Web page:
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Palms West Monthly • June 2011 • Page 1

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Palms West Nice and Easy

Business Spotlight

Pet Project

Backstage with Smokey

Breaking New Ground

Local dignitaries were Rescued Pets 4 U in Royal Palm on hand for the recent Beach evolved from a partnership groundbreaking of the between two non-profit animal Global Dressage Festival. rescue operations.

Ernie finds himself in the dressing room of a legend. PAGE 8 Volume 1, Number 1

Monthly

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Serving Wellington, Royal Palm Beach, Loxahatchee Groves and The Acreage with news, happenings and entertainment

Ready, set, action! Royal Palm Beach’s Dream School students produce and star in their own TV show to air June 12 on FOX.

June 2011

Loxahatchee Groves

Town to vote on future of Water Control District elections By ANGIE FRANCALANCIA Neighborhood News Group

License to drive A full-service driver license office has opened in the County Governmental Complex in Royal Palm Beach to handle the new “Real ID” compliant licenses.

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Having a ball It was a fun day for all as the Youth Baseball Association of Royal Palm Beach held its end of the year party May 1 at the Bob Marcello Baseball Complex.

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Wellington’s new ZapVan The funny-looking van which the village purchased for about $13,000 runs on batteries and is designed to transport about four people at a time, topping out at 35 miles per hour.

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INSIDE

Local Happenings ...................4 In Brief................................6 Business Spotlight ...................7 Nice and Easy ........................8 Arts & Entertainment ............ 10 School Bulletin .....................12 Manely Speaking....................13 Around the Town ...................15 Just For the Fun of It ..............16 Outside The Neighborhood .......17 Classifieds .......................... 18 PalmsWestMonthly.com

Photo submitted by Dream Middle School

Dream Middle School students ham it up as they pose for publicity shots to promote their upcoming tv show. They are, front row from left, Camila Ramirez, Seth Thornton, Shaun Stratton, Cassie Yarbrough, Elena Lopez-Belio and Cristina Casas. Back row from left are Diego Ramirez, Andrew Borell, Azure Kordick, Kali Ashurst and Laura White.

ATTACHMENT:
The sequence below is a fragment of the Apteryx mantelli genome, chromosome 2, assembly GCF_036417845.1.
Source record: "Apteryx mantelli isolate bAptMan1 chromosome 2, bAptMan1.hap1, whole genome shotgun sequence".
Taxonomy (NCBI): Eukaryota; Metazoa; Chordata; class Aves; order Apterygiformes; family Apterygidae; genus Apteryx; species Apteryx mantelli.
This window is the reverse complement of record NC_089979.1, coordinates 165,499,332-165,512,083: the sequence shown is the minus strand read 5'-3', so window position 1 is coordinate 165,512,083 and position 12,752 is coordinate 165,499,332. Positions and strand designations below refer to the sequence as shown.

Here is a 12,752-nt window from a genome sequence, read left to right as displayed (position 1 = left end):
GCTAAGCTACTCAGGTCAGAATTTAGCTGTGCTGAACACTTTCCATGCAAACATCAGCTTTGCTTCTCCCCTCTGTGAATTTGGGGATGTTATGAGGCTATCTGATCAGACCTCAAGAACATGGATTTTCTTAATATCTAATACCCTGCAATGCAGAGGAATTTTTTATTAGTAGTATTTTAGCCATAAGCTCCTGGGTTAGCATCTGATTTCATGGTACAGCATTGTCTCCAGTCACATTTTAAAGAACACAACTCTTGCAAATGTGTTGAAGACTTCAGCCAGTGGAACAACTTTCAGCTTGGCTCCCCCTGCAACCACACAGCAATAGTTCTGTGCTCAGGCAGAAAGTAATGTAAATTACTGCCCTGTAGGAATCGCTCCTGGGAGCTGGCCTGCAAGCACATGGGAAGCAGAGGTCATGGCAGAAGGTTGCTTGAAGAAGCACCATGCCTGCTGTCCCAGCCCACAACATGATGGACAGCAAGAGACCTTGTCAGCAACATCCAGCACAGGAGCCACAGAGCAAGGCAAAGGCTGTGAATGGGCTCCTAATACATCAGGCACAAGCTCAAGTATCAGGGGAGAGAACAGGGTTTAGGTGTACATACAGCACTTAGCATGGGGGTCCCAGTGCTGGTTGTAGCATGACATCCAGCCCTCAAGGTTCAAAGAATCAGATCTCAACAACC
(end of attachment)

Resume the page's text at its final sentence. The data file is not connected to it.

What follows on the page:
DAYDREAM BELIEVERS By FOLEY WALKER Neighborhood News Group

ROYAL PALM BEACH — Producing a TV show is a major undertaking for anyone, let alone middle school students. But at the Dream Middle School in Royal Palm Beach, under the direction of teacher Marc Zatorsky, fifth through eighth graders have done it. You can watch their premier show locally at 8 a.m., Sunday, June 12, on FOX 29. Called DayDREAMers, it’s a family-friendly version of Saturday Night Live, Zatorsky said. “We rehearsed a few months then started filming. It’s on post production and we’re working on editing now.” Zatorsky, who teaches film production at Dream, wanted to do a TV show this year to demonstrate to incoming students some of the creative education at this innovative private school. The last sentence of their mission statement says students “believe in their dreams and take action to make them a reality.” “I used some sketches from classes I have written, held auditions in February and brought in eight established actors from

my feature film, Gina, G.I.T. (“Genie In Training,” also currently in post production) as guest stars and 11 of our students.” Shawn Morell Lewis is co-writer and co-producer. Zatorsky took acting classes and taught at Burt Reynolds Institute for Film and Television in Jupiter several years before coming to teach at the Dream School. He became acquainted with school founders Wendy and Kris Soderman through a mutual friend. “They asked me to teach. The classes were popular, so I expanded the program. I aimed high. Now we’re doing a TV show.” As far as he knows, no other high school has produced an entertainment show and broadcast it on a major network. “Most just broadcast at their school,” he explained. “We’re one of the pioneers in the field. That’s the type of school Dream is. We understand the ways of expanding a child’s mind and getting through to them in the learning process.“ The school is on Southern Boulevard at the intersection of Royal Palm Beach Boulevard.

This summer the school will offer camps for science, music and art. In the fall, Zatorsky will work on two shows as a part of their curriculum, one each semester. Zacorsky will write, direct and produce them. For more information, call the Dream Middle School at 791-2881 or go online to dreamideal.com. 

Make-up! Writer/Producer Shawn Morell Lewis applies makeup to Dream Middle School student-actor Elena Lopez-Belio.